Fifteensquared

Never knowingly undersolved.

Guardian 25,095 (Sat 21 Aug)/Araucaria – Any colour as long as it’s black and white

Posted by rightback on August 28th, 2010

rightback.

Solving time: 8 mins

I found this the most enjoyable Araucaria I’ve done for a good while. The surface readings almost all made good sense and the cryptic indications were much more accurate and less padded out that usual. As so often, the two multi-word phrases might as well have been unclued as I left them at first and then built them up from the checking letters only, but at least their wordplays were accessible. My favourites were probably 13ac (EVIL) and 14ac (ORPHANAGES) but there were few I didn’t like in this.

Music of the day: Take your pick from Finlandia by 2dn (Sibelius) and Black Swan Song by 12ac (Athlete).

* = anagram, “X” = sounds like ‘X’.

Across
9 HAIR SHIRT; HART around (IRISH)* – ‘deerskin’ indicating that (word for) ‘deer’ is a container in the wordplay.
10 HO-HUM; HO[use] + HUM (= ‘sound of activity’)
11,1 THE HEAD THAT WEARS A CROWN; (HE HAD NO REST A W-WATCHER AT)* – “Uneasy lies the head that wears a crown” is a quotation from Henry IV Part II in which the king can’t sleep. It’s a reasonable anagram/&lit, but the second half doesn’t really make sense and ‘w-watcher’ is a bit of a fudge.
12 ATHLETE; A + T (= ‘Model’, as in the Ford Model T), + HE (= ‘one’, i.e. a man) around LET (= ‘handicap’)
13 EVIL; rev. of LIVE (= ‘to be’), &lit – an excellent &lit.
14 ORPHANAGES; HAN (= ‘Chinese’) in OR (= ‘yellow’, in heraldry) + PAGES – I thought ‘Chinese’ might give ‘Ch.’ or ‘Chi.’ and came up with ‘orchisides’ as a possibility before leaving this until near the end. ‘Yellow Pages’ is very good.
15 RESPOND; R.E.’S POND – the RE being the Royal Engineers, whose finest hour was probably in 1875 when they won the FA Cup, having reached the final twice in the three previous competitions.
17 MARCHER; M (= ‘number’) + ARCHER (= ‘sign’) – I think ‘in English’ is included to distinguish between ‘Sagittarius’ and ‘(the) Archer’, although I don’t think it’s really necessary.
19 ADMITTANCE; A DANCE around MITT
22 SNUB (2 defs) – ‘turned up’ as an adjective, as in a nose.
23 [p]RUSSIAN – a suspect ‘by’ here…
24 IMPERI[a]L – …which is a shame, because it detracts from this clue which is very well worded (the ‘of’ is critical and forms part of the indicator ‘of empire’, giving ‘imperial’).
26/27 /6/7 WHICH CAME FIRST THE HEN OR THE EGG; WHICH (= ‘that’) + CAME FIRST (= ‘led’) + T (= ‘model’) + HE,HE (= ‘couple of men’) + NORTH (= ‘pole’) + EEGG (= ‘for example with repeated letters’) – although I didn’t use it to solve the clue, I really like this wordplay, which has a good surface reading and no superfluous words. I was slow to spot the answer because I’ve only seen it as ‘chicken’ before and thought ‘H??’ was probably ‘hat’. My only gripe is ‘model’ for T – it’s bad enough anyway, but twice in one crossword?!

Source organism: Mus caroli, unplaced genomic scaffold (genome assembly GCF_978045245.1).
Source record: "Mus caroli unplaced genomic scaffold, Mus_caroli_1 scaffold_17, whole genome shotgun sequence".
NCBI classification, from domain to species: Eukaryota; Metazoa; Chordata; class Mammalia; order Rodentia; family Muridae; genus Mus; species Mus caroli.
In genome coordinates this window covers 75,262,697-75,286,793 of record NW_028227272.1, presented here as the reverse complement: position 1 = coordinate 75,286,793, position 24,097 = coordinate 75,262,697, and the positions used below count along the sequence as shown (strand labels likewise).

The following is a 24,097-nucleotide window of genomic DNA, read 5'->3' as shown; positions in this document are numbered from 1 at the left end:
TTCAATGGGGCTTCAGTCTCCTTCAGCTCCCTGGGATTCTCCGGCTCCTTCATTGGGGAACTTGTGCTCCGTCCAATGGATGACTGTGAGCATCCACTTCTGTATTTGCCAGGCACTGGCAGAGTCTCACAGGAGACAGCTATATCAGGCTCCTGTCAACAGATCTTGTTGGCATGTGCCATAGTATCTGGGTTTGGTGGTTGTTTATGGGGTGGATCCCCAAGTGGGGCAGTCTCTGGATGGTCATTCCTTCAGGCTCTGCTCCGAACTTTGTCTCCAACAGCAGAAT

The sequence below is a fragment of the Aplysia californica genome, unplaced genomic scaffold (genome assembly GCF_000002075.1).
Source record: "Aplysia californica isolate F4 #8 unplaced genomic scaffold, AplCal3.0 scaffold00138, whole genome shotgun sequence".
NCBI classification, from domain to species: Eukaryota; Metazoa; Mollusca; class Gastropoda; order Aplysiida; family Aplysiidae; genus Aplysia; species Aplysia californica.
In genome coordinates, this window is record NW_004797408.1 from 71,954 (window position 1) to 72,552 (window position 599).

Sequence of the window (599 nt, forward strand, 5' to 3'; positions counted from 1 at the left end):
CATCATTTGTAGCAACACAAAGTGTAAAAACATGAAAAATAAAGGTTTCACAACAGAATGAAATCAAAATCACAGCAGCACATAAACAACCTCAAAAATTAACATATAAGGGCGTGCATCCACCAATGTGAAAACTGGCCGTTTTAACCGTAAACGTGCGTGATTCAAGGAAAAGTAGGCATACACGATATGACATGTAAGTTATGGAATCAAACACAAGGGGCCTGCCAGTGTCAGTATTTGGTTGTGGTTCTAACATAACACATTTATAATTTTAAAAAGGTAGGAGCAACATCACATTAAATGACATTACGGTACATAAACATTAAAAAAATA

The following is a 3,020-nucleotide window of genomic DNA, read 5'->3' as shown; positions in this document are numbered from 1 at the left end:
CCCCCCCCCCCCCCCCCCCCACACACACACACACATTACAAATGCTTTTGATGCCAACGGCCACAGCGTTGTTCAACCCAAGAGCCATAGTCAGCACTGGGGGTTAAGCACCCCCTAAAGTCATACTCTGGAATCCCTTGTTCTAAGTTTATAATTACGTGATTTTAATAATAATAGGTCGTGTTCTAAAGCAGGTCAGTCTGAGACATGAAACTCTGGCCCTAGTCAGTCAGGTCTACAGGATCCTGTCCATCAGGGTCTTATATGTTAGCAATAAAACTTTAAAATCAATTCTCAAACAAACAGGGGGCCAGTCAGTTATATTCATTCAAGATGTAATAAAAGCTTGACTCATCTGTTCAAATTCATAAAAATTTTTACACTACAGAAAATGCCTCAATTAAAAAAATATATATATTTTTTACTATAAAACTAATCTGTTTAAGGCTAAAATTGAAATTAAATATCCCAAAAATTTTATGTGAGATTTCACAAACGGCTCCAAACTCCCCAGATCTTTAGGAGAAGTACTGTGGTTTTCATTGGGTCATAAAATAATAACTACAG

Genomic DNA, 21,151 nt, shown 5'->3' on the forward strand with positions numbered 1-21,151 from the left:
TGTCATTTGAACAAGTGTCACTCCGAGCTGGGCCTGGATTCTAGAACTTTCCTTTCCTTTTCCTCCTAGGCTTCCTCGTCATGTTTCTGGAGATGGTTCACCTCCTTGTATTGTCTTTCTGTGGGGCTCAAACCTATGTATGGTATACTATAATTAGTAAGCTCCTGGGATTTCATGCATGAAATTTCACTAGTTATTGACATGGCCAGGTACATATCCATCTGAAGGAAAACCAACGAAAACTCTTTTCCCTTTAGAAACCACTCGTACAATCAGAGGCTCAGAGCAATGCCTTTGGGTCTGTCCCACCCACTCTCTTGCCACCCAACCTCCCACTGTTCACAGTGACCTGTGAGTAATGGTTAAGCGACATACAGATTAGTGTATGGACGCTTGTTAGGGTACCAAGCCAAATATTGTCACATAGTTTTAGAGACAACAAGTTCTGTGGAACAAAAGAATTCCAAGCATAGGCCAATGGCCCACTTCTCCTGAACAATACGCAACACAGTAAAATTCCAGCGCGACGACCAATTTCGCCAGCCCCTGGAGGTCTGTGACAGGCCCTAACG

Down
2 SIBELIUS; SIB (= ‘brother’) + [d]ELIUS – a lucky spot for me.
3 ISLE; (LIES)*
4 HINDERED; (DEER)* after HIND – Chambers tells me that ‘hind’ can mean ‘the female of the red deer’, which I think explains ‘mate’ = HIND.
5 ATTACH; A (= ‘one’) + T.T. (= ‘race’) + A + C.H. (= Companion of Honour) – but the T.T. (Tourist Trophy) isn’t a race, it’s a series of races. Still, I suppose you could argue it’s used for a particular race in the series, and anyway I’d rather this than ‘models’!
8 IMMENSURABILITY; “IMMENSE YOUR ABILITY” – this means the same as ‘immeasurability’, which but for the clear wordplay (a nice homophone, I thought) I would have entered.
16 OUT RIGHT – because an umpire raises his finger to give a batsman out, although England cleverly circumvented this requirement last weekend at The Oval by mostly getting bowled by Saeed Ajmal. Curious really, because from my cheap(er) seat square of the wicket on Saturday I could pick his ‘doosra’ from 60 yards away – it’s the one where his arm bends/straightens by about three times the legal limit.
17 MACHISMO; MAC (= ‘son of’) + HIS + M.O. (= ‘doctor’) – I thought of ‘S’ for son which was not the case here but fortuitously helped me to see the answer.
18 HONORARY; NOR (= ‘and not’) in HOARY (= ‘white’) – another good clue in which the apparent ‘link words’ (e.g. ‘and’) are crucial to the wordplay.
20 MYSTIC; MY (= ‘setter’s’) + STIC[k] (= ‘criticism’ with the last letter taken off, i.e. ‘endless’)
21 ARNICA; (CARIAN)*
25 PUFF[-puff]

16 Responses to “Guardian 25,095 (Sat 21 Aug)/Araucaria – Any colour as long as it’s black and white”

  1. Biggles A says:

    Thanks rightback, I enjoyed it too – probably more than you because I spent rather more time on it. I might only take mild issue with 4; you can be ‘hindered’ without necessarily being ‘stopped’. ‘Held up’ or something similar might have been better.

  2. Bryan says:

    Many thanks Rightback.

    After getting some stinkers during the preceding week, I was fearful what The Prize Puzzle would hold in store.

    I need not have worried; everything quickly clicked into place and I enjoyed it immensely.

    My only complaint was the I finished it over breakfast and, yet again, I had to spend £1.50 on The Times to accompany me on my train journey.